Healing with Humor

ImageI love a good joke. Even a bad one. Which is one of the reasons I wrote my first novel. In The Joke’s on Me, a stand-up comic returns to her hometown of Woodstock after a major crisis and tries to get her groove back. One stepping stone toward reinventing herself is to craft a workshop on Healing with Humor. Frankie ferrets through research notes, movies, and videos of other comics, trying to glean what’s funny and why it makes people feel good.

Having laughed my way through some serious and not-so-serious health problems over the years, I felt unerringly qualified to write about a fictional character writing her workshop.

After all, a string of funny romance novels by Janet Evanovich got me through a nasty back injury, and elephant jokes once saved my sanity.

Elephant jokes? Yeah. Okay, they’re a little juvenile, but a good case of the giggles is still good medicine. About twenty years ago, I had one of those not-so-great mammograms (which turned out to be a false positive), and my perhaps overzealous doctor had referred me and my films to a breast surgeon. Needless to say, the forty-minute drive to his office was a bit stressful. So I turned on our local NPR station, which was running “Knock on Wood” during that time period. Some of you—and especially those of you in the Woodstock area—may know Steve Charney and Harry, his ventriloquist’s dummy (Yeah, I know. A ventriloquist on the radio.) That day, Steve was doing a long string of elephant jokes, one after the other. I was giggling so hard I almost ran off the road. Yeah, silly, but it definitely took my mind off where I was going.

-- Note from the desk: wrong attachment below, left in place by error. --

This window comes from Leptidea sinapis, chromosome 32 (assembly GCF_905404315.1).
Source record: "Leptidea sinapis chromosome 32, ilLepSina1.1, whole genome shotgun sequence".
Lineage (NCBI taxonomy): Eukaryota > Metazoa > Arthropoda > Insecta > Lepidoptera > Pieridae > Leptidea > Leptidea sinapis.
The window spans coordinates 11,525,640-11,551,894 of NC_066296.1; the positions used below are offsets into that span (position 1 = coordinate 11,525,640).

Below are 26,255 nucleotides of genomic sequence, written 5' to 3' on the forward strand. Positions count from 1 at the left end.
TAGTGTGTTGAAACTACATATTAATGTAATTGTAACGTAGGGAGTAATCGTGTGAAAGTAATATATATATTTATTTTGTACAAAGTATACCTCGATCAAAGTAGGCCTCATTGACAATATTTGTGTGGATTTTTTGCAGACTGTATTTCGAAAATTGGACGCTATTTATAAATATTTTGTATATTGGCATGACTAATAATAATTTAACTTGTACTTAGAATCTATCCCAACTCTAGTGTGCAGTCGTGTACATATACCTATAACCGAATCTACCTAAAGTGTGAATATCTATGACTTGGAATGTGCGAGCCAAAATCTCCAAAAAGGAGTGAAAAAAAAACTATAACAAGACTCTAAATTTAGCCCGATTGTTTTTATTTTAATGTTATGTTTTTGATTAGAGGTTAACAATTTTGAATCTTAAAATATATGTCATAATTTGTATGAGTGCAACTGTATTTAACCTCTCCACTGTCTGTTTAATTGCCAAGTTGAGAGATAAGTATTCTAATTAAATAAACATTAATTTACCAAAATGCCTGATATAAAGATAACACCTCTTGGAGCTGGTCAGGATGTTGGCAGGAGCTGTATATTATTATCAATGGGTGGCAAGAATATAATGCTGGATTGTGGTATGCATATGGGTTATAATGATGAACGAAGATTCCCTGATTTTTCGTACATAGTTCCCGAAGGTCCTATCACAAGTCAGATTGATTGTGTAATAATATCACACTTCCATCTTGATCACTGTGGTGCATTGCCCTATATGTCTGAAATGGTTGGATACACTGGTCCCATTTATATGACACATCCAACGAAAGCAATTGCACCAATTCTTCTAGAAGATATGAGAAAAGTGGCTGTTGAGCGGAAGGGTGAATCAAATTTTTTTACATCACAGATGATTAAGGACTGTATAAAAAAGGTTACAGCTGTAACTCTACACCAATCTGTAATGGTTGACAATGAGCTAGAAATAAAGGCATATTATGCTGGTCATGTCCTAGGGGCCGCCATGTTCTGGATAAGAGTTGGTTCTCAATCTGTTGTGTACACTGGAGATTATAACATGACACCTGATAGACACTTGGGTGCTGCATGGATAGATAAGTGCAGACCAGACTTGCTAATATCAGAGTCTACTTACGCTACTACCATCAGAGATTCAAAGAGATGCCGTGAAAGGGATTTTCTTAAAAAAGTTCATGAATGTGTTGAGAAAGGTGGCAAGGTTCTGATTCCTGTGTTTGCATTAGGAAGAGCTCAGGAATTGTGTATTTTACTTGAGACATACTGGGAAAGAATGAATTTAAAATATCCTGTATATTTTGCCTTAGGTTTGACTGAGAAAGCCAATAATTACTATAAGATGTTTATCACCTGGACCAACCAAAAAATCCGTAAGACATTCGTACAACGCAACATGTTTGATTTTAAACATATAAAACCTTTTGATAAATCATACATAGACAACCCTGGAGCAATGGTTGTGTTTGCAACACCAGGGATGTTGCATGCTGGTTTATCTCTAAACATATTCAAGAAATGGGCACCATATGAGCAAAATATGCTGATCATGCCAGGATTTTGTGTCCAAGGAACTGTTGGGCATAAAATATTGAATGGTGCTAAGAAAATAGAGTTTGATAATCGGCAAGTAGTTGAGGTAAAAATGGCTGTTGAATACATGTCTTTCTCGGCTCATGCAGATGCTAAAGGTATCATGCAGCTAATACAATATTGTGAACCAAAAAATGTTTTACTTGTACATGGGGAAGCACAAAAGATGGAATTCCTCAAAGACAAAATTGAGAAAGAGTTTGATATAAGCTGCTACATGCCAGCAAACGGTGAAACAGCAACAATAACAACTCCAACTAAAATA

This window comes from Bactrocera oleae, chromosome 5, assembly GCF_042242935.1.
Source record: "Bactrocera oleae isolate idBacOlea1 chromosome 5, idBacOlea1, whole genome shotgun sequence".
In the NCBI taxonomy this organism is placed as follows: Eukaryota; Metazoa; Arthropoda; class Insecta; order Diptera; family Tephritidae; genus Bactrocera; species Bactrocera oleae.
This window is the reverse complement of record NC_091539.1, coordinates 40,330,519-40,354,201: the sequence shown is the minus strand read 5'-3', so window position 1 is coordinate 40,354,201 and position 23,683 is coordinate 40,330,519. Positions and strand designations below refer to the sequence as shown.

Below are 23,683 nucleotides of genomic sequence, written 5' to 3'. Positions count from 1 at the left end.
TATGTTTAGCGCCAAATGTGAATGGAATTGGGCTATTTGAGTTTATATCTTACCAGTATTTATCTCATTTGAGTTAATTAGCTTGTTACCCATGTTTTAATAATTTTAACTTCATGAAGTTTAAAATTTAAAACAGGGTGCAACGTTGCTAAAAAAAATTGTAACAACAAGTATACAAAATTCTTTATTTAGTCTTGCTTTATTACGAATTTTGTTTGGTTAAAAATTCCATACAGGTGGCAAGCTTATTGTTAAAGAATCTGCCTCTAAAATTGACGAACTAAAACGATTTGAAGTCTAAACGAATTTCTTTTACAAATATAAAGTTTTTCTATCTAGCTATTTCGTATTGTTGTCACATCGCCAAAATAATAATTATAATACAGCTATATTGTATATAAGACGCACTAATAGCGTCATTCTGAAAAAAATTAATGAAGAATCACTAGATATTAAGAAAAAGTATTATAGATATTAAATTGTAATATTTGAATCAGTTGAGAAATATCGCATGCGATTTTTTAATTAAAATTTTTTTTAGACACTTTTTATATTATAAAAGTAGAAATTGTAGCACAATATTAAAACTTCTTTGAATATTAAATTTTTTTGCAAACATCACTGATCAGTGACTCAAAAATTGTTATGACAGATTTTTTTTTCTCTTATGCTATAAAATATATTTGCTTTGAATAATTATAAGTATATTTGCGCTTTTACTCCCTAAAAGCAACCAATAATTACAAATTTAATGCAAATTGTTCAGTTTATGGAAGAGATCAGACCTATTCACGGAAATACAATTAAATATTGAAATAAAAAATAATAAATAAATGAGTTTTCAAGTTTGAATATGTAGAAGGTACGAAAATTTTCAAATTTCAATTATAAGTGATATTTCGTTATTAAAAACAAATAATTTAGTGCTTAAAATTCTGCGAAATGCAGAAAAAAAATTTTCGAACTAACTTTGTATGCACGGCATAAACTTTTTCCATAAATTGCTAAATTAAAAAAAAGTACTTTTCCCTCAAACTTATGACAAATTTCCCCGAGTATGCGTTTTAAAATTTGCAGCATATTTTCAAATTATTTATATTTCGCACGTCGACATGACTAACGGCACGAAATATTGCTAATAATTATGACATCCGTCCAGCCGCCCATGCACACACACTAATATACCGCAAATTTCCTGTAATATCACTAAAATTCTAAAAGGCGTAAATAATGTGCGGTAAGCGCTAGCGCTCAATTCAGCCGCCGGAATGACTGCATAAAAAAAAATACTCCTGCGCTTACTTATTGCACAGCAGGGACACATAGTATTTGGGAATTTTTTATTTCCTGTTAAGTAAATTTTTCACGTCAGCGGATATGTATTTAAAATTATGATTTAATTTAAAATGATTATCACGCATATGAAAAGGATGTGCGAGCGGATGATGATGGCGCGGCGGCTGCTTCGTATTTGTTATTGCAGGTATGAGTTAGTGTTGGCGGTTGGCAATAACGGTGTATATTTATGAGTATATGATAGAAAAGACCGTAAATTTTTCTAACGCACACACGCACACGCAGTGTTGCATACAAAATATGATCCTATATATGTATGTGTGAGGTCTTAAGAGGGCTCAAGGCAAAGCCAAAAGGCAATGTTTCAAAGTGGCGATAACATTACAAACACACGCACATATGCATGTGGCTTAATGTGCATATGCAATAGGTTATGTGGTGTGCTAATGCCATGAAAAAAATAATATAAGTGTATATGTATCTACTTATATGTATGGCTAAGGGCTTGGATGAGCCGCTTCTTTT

So this is why one particular joke stuck in my head. Recently, when the lovely Carol Wyer, author of several humorous novels about aging disgracefully, interviewed me on her blog, Facing Fifty with Humour, she asked me to tell a joke. This was the one I selected:

Q: What do you get when you cross a kangaroo with an elephant?
A: Great big holes in Australia.

Okay, not spit-coffee-across-your-keyboard funny, but cute.

Then I came across this website. Apparently, the author, Kevin R.R. Williams, had read Carol’s interview and felt the same about my joke. In an effort to parse the eternal question of what makes people laugh, he deconstructed it over a dinner party. How I wish I could have been a fly on the wall.

Or the elephant in the room.

What do you think? Has humor ever helped you through a tough spot? Can humor really be analyzed? Once we do, does it lose its comedic value? And what’s your favorite elephant joke?